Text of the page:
I’m informed by much of my UVA courses including Walter Korte’s “Cinema as an Art Form,” where I learned about the work of Terrence Malick. Adria LaViolett’s “Peoples of African Cultures in Anthropology” is where I was introduced to other Africans at UVA. This was the first space where I found first-generation African as well as African American students in dialogue with each other about Africa. I worked on campus at the Digital Media Lab as a consultant, and found the films of Francophone filmmakers like Ousmane Sembene and Djibril Diop Mambety, in the video library.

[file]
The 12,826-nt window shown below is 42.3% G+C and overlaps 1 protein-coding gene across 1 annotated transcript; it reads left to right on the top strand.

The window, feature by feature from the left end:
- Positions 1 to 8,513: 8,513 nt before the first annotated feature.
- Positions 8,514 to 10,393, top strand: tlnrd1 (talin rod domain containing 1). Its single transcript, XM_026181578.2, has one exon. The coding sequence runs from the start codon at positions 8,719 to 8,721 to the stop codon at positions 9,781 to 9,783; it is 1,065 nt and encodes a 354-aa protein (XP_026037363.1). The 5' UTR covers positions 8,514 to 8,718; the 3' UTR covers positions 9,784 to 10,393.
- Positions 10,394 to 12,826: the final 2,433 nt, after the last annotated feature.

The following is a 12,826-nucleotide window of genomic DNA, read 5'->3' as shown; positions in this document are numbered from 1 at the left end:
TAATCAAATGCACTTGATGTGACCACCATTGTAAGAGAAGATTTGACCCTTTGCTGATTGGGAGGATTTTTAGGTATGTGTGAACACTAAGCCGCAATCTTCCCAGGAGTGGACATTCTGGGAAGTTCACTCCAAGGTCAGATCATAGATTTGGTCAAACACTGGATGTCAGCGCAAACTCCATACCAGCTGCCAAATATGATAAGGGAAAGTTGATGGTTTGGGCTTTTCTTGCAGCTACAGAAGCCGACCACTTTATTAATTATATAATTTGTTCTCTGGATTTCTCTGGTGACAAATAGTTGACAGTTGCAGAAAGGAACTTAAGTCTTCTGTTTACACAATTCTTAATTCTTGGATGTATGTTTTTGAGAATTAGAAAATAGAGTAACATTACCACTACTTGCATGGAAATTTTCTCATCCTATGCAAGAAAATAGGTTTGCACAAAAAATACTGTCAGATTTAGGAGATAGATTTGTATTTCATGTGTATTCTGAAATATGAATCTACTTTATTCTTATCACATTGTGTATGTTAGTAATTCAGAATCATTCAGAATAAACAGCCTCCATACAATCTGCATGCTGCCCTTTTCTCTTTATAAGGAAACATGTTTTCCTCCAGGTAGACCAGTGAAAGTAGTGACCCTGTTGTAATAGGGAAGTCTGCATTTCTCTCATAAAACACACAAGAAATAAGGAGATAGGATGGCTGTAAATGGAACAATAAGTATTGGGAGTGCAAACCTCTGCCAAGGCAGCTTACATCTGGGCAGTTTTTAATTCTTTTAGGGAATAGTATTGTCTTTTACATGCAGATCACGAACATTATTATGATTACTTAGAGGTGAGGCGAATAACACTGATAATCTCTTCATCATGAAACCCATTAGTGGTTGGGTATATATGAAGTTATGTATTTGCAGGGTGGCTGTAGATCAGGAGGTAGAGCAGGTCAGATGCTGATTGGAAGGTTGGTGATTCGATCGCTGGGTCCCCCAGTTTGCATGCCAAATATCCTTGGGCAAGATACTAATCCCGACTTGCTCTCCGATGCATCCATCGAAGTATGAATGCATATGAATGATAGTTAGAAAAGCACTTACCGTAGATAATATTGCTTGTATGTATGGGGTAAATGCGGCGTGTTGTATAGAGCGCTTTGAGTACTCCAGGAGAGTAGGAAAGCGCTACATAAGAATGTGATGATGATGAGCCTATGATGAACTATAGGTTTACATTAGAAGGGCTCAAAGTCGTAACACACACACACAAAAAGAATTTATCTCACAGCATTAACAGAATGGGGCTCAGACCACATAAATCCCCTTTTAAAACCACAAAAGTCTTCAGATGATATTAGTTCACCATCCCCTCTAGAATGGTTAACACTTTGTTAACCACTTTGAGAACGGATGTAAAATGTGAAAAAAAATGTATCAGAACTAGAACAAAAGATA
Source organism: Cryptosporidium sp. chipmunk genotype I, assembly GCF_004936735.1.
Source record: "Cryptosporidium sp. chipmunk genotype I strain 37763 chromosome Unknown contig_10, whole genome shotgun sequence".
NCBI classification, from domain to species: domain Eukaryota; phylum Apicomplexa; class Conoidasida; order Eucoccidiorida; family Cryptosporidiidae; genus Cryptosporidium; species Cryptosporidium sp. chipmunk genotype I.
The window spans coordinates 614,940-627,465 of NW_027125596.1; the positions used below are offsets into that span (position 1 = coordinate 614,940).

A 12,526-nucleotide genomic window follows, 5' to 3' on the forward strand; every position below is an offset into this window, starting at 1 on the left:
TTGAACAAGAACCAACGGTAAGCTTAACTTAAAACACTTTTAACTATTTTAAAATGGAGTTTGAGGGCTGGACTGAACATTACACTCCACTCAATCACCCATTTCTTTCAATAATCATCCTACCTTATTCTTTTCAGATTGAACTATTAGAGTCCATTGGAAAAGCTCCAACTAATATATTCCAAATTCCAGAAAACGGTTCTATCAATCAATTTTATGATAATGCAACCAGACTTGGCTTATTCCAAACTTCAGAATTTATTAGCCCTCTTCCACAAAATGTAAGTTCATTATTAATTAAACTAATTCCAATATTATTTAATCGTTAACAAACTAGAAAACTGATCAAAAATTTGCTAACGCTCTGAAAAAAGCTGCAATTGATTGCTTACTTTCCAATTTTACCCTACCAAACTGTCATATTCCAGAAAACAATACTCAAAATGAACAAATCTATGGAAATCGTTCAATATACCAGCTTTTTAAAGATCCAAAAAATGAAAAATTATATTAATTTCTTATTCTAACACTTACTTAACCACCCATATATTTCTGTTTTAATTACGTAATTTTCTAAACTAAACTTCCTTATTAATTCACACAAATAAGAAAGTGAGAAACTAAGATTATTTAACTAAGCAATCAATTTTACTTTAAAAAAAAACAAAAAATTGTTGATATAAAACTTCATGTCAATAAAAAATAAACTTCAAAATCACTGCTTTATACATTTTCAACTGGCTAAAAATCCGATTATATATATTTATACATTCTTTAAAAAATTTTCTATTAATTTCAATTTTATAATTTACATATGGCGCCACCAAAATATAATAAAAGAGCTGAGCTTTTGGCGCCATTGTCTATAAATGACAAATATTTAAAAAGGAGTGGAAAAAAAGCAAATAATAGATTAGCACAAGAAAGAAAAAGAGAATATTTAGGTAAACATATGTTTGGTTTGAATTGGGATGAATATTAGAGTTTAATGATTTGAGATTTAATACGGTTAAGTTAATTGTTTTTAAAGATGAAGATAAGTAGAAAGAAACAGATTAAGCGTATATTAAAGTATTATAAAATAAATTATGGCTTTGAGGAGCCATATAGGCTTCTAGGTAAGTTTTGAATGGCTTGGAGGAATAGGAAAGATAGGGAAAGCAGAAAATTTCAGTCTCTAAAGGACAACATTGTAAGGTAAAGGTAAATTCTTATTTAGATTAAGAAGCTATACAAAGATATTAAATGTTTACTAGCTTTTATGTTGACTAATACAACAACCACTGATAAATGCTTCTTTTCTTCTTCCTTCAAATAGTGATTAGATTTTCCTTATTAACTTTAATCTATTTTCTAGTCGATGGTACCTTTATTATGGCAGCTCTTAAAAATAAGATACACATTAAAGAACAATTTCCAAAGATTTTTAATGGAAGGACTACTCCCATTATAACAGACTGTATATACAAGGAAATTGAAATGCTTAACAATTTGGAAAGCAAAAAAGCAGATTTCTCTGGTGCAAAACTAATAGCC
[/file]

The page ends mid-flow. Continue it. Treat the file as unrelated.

I’m also still in contact with some of my UVA classmates. Bee Walker and I graduated from the University of Virginia in 2005, and since then, I’ve been keeping up with Bee’s journey as photographer. In 2014, I approached Bee about traveling with me to Ghana to scout locations for my feature film, Black Sunshine. Black Sunshine has specific visual ambitions and I felt Bee could help with conveying this. Her photographs represent the mood of my film in terms of texture and complexion and we inspired each other while collaborating in Ghana. Then, the summer Bee traveled to Ghana, was when I learned that one of my friends in Ghana, Kwame Edwin Otu was accepted in the Carter G. Woodson Institute post-doctoral Fellowship program at UVA. Kwame and I recently collaborated on a short film project, Reluctantly Queer, based on his dissertation at UVA about the complexities and possibilities of queer identities, race and citizenship. The film is in the Berlinale Shorts Competition at the Berlin International Film Festival this year. Whether it’s in Virginia or Ghana, I’m constantly being drawn to collaborating and making art with friends in the places that I call home.